The interview pertained to her career and her relationship with her soul mate Robert Mapplethorpe. Both had a love for art, but it was Smith who touched fame first with the help of a photo taken by him. Proof of their natural affinity was abundant – Smith’s first words of the man were of his rescue of her. This particular rescue dated back to the first months of their relationship, where Mapplethorpe pretended to be Smith’s boyfriend to help her ward off the advances from her then-boss.
Smith wrote a song about death with a reference to Hotel Chelsea. In the song, there is a plea from an individual for something of value back, for a rescue, almost. The title is called “Fire of Unknown Origin”, and it is unknown in that it is unpredictable because the prose of the lyrics are not typical and do not fit in the verse-verse-chorus-repeat model.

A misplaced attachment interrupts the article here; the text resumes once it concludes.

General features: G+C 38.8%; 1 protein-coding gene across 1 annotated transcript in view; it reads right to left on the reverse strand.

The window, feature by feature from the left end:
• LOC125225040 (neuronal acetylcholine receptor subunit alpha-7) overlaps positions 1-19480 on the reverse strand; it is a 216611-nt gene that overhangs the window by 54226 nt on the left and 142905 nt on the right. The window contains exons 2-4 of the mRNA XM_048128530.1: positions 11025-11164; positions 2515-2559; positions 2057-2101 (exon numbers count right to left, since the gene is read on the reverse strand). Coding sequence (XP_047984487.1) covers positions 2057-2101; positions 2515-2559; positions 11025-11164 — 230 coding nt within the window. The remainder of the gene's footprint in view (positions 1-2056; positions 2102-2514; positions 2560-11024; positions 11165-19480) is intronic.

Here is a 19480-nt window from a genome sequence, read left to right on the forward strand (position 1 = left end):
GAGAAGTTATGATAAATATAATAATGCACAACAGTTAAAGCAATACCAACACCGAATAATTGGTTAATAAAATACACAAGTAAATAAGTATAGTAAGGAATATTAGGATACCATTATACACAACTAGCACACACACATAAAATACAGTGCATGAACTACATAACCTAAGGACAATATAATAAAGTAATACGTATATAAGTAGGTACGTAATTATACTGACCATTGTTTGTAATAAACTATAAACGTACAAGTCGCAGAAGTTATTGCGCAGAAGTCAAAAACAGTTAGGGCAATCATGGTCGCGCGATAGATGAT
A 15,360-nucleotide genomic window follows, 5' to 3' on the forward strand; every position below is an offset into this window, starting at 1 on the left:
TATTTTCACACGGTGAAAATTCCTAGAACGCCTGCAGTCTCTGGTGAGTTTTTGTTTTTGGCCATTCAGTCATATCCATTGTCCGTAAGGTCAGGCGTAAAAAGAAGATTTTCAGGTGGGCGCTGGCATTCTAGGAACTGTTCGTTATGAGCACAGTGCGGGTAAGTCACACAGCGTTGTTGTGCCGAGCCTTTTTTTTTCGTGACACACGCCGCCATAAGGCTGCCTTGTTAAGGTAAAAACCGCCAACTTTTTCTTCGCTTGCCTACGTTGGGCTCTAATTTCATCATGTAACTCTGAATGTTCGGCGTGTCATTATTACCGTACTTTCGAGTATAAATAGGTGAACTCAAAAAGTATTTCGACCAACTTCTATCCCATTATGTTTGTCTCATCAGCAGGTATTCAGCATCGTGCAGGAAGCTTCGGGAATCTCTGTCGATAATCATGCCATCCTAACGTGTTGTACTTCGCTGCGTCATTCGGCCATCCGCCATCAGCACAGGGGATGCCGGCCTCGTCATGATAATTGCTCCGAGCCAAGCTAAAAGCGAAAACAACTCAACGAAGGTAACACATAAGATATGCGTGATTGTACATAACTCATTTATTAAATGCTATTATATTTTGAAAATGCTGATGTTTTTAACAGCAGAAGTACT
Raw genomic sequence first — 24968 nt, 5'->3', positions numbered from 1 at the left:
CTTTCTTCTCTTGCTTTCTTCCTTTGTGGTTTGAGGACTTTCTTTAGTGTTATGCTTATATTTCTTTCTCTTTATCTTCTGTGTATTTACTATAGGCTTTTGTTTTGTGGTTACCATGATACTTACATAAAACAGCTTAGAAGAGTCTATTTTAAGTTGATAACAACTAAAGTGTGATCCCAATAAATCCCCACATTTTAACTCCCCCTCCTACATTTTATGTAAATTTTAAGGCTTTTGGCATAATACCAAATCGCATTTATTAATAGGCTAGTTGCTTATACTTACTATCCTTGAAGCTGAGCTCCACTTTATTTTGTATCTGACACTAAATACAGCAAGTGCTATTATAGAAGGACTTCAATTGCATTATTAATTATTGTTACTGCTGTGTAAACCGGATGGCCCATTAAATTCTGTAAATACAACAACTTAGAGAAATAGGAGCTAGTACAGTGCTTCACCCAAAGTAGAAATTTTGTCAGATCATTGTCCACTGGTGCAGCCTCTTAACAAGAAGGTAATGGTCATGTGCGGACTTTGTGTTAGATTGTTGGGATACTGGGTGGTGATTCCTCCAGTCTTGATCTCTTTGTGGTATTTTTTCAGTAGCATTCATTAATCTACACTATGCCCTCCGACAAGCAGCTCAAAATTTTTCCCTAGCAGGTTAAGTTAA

Interestingly, the Hotel Chelsea experienced cycles of death and life. Its first purpose was as a co-opt building. Then the H.C went bankrupt because the theatres around it relocated. In 1905 it reopened as a hotel, but quickly went back into bankruptcy. The Hotel Chelsea was finally repurchased by a group of wealthy men and managed as a hotel until the 1970s.
While listening to “Fire of Unknown Origin” I found it difficult to understand what Smith was saying during her songs, if only for the incoherence in her pronunciation of consonants. Nevertheless, it was stimulating to hear a hybrid of poetry and music. After all, it was her mission to “merge poetry and rock and roll, and to reach out to other disenfranchised people.”
-Megan P. Low